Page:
How To Choose The Best Knee Brace For Running

Last updated on Feb 8, 2018 @ 10:31 pm
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Knee pain is a familiar foe to most avid runners. In fact, about 40 percent of running injuries are knee injuries and 13 percent of runners have experienced knee pain in the past year, according to a survey by Runner’s World. In this post, we take a look at four of the most common knee injuries from running and how to choose the best knee brace for running after suffering each of these injuries. Together with strategies like physiotherapy and active recovery, the correct knee brace can help runners overcome their injuries and return to the starting line.

Knees are one of the most critical elements in maintaining an active lifestyle. However, the joint takes on a special importance to runners. A strong set of knees is essential to handle the ups and downs of trail running or kick your body into high gear to achieve a personal best. You will also need them to simply guard the body against the stresses of mile after mile of routine training runs.

Runner’s Knee

What It Is

Runner’s Knee, or as it’s technically called patellofemoral pain syndrome, is caused by inflammation of the cartilage on the underside of the kneecap (patella). It typically flares up during or after a long run. However, it can also appear after an extended period in a seated position or while descending slopes or stairs. A runner with biomechanical factors that result in extra pressure on the knee will be at risk from this injury. Risk factors excessive inward foot rolling or overpronation. Underdeveloped quads, hips, or glutes can also be contributory factors.

What To Do About It

The first measure to take is to build stronger weak hip and glute muscles. Taking crouched lateral steps using a resistance band  is a perfect strategy to achieve this. Icing your knee after a run also provides relief  just after the injury is experienced. However, heat therapy is a better choice once the healing stage is underway.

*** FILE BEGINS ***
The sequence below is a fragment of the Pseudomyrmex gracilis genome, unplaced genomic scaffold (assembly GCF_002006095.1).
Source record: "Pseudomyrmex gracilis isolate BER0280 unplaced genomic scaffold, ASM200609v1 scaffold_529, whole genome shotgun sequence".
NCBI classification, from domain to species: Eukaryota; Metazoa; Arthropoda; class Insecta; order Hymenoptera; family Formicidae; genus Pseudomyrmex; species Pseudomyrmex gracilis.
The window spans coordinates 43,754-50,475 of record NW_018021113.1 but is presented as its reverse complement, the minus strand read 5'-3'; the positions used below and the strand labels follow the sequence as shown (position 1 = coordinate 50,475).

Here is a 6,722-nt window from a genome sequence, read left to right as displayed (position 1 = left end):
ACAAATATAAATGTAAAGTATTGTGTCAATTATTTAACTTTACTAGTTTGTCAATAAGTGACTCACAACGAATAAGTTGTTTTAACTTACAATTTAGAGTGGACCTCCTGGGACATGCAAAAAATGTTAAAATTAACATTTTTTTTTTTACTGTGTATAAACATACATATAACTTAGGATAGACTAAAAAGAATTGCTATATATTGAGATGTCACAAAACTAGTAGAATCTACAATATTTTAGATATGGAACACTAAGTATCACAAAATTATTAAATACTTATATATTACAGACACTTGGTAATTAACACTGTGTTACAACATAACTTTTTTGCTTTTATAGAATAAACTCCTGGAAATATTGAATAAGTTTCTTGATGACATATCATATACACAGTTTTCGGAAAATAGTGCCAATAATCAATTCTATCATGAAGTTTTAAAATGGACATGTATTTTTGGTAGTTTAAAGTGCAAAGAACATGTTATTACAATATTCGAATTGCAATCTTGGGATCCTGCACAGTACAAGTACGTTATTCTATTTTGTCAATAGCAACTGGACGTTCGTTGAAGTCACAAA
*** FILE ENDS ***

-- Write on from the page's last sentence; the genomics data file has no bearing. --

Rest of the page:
Athletic tape can be used on the knee to reduce pain and help correct improper tracking of the kneecap.  You can also try modifying your running style by using a shorter stride length and landing with a slightly bent knee. These will both help to reduce stress on the joint. To aid in supporting your knee, reducing pain, supporting weak areas and training your body to shorten its stride, invest in a knee brace designed for running. The best knee brace for running after incurring this injury is one that helps maintain proper patella tracking as this will reduce the likelihood of recurrence of the injury.

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Iliotibial Band Syndrome (ITBS)

What It Is

The iliotibial (IT) band runs along the exterior side of the thigh between the hip and the knee. During the act of running, this band of tissue can sometimes rub against the thighbone. Irritation can result if you increase your training intensity too quickly.This is especially the case with runners who spend a lot of time on the track or running downhill. Iliotibial Band Syndrome is involved in approximately one in every eight running injuries.

Some of the risk factors that may predispose you to ITBS include overpronation, having legs of different length or lacking strength in the hip abductor or gluteal muscles.

What To Do About It

Much like Runner’s Knee, effectively combatting ITBS requires strengthening the hip abductors. You can do this with side steps, lateral leg lifts and doing squats on one leg. Another approach is to work out with a foam roller before and after each run. Position the exterior side of the thigh on the roller and then roll your IT band from the knee to the hip.